Cavuto deflects his health concerns with self-deprecating humor: "Not to use that for an excuse, or pity, although I welcome both," he says.
He was just coming out of the heart surgery when he learned of multiple sexual harassment allegations against his longtime mentor at CNBC and Fox News: the network's late chairman, Roger Ailes. Fox's controlling owners, the Murdochs, decided days after former host Gretchen Carlson filed a lawsuit against Ailes that the network's parent company should buy him out. Ailes maintained his complete innocence until his death last year.
Cavuto says now that he initially thought he was imagining the scandal as a side effect of his medications, saying he had no idea of what multiple allegations depicted as Ailes' rampant, repeated misconduct.
"I didn't believe it," Cavuto says now. "I still can't fathom it. I certainly didn't think that it would lead to the tumult that eventually happened. And months later, when I returned to work, much of the Fox I knew was gone, including so many of the principal players and talent."
In the hours before this story first went to air, longtime Fox News programming executive Suzanne Scott was named the network's first female CEO — the only woman leading one of the major national commercial TV news shops, as Fox was quick to point out.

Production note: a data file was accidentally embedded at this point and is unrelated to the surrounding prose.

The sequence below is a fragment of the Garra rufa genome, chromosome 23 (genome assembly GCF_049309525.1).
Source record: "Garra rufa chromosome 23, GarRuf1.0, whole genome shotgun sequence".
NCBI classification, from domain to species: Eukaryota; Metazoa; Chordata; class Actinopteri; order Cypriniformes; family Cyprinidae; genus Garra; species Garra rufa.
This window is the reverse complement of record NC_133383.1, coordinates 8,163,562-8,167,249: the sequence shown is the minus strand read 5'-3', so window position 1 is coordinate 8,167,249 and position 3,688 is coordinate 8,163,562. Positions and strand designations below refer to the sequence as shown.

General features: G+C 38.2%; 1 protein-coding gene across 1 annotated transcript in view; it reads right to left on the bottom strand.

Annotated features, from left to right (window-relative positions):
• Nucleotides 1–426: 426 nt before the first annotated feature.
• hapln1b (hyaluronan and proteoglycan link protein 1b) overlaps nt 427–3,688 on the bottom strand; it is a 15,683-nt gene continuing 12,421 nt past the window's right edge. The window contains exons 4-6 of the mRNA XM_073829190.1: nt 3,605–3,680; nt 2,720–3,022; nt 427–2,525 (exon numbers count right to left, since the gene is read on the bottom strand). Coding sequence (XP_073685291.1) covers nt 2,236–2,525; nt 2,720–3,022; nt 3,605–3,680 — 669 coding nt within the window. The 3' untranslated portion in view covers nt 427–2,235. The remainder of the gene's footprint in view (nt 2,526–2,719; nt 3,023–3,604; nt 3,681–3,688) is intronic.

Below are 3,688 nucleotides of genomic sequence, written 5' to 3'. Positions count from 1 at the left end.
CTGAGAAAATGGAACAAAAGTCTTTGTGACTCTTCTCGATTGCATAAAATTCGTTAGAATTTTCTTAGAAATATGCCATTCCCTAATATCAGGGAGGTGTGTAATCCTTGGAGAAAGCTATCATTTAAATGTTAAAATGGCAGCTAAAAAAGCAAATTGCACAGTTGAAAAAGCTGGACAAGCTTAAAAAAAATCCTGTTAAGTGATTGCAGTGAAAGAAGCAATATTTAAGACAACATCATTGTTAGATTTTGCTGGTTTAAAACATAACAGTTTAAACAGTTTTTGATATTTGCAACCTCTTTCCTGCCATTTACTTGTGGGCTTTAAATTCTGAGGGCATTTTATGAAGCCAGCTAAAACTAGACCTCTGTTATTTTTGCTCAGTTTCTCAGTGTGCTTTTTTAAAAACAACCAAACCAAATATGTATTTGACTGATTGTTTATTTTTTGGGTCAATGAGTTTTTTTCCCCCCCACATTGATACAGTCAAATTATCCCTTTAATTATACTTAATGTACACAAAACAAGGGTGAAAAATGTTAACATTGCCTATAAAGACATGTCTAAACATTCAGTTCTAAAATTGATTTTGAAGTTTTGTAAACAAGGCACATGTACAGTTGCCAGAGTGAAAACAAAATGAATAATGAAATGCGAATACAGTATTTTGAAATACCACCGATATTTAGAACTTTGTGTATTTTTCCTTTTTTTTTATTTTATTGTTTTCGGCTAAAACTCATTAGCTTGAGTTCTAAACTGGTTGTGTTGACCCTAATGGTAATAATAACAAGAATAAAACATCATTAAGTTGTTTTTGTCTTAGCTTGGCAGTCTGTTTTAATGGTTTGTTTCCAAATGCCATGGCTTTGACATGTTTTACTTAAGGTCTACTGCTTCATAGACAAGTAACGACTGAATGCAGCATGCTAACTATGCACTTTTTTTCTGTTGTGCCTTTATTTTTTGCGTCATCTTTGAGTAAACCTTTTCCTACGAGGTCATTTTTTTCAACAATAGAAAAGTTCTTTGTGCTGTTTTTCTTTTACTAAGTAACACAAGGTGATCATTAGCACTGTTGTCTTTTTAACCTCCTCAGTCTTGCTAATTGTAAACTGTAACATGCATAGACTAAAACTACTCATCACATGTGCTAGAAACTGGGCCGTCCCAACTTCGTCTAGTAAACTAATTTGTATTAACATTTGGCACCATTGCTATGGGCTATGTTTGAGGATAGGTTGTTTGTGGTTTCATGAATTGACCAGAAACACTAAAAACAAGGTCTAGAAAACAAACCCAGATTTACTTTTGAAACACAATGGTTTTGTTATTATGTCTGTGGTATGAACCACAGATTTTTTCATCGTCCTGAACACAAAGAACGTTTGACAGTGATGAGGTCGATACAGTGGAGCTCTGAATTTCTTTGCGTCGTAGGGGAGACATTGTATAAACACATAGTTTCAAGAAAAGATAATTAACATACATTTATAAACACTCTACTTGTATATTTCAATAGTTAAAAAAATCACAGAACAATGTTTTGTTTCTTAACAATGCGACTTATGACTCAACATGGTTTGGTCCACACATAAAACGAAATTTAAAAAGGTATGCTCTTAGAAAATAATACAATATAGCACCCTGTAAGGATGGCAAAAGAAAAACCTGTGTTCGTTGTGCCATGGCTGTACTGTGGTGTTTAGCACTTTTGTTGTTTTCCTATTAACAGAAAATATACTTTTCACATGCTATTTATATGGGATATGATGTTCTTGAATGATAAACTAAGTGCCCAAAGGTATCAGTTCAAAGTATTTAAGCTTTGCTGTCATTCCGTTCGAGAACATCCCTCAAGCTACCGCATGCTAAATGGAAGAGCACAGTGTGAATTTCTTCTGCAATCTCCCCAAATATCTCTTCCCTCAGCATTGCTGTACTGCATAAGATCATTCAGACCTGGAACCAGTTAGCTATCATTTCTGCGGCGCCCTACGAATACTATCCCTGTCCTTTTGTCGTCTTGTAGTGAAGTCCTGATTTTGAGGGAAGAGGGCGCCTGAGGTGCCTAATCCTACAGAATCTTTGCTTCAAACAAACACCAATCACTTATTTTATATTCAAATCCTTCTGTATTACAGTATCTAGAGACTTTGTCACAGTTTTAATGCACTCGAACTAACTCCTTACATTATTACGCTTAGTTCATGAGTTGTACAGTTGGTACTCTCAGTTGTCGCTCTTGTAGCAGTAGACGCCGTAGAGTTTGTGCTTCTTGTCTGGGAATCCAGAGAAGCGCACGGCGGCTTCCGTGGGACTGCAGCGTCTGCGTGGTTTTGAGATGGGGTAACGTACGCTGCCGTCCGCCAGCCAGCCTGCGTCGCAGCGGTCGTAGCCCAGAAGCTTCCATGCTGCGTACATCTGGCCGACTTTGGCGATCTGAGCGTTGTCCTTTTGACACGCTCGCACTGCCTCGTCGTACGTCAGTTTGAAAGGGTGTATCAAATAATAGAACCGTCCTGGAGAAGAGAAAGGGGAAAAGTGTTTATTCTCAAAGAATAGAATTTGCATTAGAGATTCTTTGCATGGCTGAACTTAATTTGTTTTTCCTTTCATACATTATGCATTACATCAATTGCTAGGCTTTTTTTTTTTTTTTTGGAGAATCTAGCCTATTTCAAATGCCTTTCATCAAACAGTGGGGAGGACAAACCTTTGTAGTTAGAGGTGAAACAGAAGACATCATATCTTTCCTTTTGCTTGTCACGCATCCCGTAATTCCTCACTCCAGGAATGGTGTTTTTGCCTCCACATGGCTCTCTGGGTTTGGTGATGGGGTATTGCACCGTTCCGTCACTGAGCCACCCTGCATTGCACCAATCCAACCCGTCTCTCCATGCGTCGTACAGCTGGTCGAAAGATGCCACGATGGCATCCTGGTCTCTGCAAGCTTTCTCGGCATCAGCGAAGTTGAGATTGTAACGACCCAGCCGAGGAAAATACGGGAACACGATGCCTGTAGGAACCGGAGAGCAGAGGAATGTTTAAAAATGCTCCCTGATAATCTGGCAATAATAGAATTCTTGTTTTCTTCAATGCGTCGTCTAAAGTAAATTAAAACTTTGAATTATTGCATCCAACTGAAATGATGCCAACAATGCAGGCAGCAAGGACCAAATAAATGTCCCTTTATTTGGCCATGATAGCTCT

Lachlan and Rupert Murdoch praised Scott for presiding over major changes in personnel, policies and newsroom culture at the network, including sweeping changes in human resources policies; the appointment of a new top executive vice president who reports to the top attorney for 21st Century Fox instead of directly to Fox News executives; the creation of a workplace diversity and inclusion council; mandatory network-wide training in workplace climate; and the appointment of more women to top executive and on-air positions.
Fox News executives say the post-Ailes era has changed markedly: New corporate policies insisting on tolerance for diversity might previously have drawn barbs on Fox News shows had they emerged at other employers. The network earlier this week settledalmost all the outstanding lawsuits and complaints against it.